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By Lumistar's Chief Scientist

March 7, 2011

Infrared Camera Finds First Extraterrestrial Rain

As astronomers will tell you, the only visible region of Saturn’s smoggy moon of Titan is the desert like region located at the equator which has giant sand dunes (50 miles long, half mile wide and 900 feet high). What is known about Titan is that it’s around 290 degrees Fahrenheit below zero causing the regions of extreme cold located at the north and south poles to form thousands of lakes of super-chilled hydrocarbons.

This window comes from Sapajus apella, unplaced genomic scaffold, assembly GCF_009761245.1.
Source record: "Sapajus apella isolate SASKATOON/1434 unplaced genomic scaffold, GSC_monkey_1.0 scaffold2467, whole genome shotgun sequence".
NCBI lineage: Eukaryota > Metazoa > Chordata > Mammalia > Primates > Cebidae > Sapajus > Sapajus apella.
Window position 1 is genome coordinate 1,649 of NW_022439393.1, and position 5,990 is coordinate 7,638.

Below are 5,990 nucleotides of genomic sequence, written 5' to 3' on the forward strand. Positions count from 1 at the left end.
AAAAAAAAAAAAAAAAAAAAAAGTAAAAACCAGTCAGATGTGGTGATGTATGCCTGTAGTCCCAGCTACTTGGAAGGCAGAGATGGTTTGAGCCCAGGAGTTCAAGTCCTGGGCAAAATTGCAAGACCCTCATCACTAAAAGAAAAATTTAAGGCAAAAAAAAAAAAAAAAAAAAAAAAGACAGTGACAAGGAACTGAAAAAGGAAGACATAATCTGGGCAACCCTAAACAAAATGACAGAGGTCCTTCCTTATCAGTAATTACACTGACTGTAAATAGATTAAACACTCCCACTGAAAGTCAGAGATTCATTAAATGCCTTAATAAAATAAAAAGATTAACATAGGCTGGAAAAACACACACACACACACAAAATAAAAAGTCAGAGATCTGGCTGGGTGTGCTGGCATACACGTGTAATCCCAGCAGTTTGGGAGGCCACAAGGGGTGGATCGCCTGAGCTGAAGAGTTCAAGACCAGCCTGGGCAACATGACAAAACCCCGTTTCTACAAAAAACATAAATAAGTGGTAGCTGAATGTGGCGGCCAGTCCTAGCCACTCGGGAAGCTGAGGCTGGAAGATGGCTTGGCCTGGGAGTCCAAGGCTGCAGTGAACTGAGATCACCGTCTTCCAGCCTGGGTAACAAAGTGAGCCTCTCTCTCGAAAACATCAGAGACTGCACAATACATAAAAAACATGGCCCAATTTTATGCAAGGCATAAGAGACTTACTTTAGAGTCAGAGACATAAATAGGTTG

Recently, scientists from Johns Hopkins University studied infrared time lapsed images of Titan’s sand dunes using NASA’s Cassini satellite’s infrared camera, as it has recently become spring on Titan. Scientists noticed decreases in the brightness of the moon’s surface after clouds had swept over the equatorial region. After close study they were able to find infrared images confirmed methane rain was present leaving areas the size of Arizona and New Mexico combined wet.  The Cassini probe has given proof that Titan has seasonal climate similar to Earth.  Instead of water, as on Earth, Titan’s cycles of precipitation and cloud formation involve hydrocarbons methane and ethane.  No word if these methane rain showers cause rives to form.  Due to Titan’s location in the outer solar system scientists have 7.5 years to figure it out, as spring comes every 30 years. [See video above.]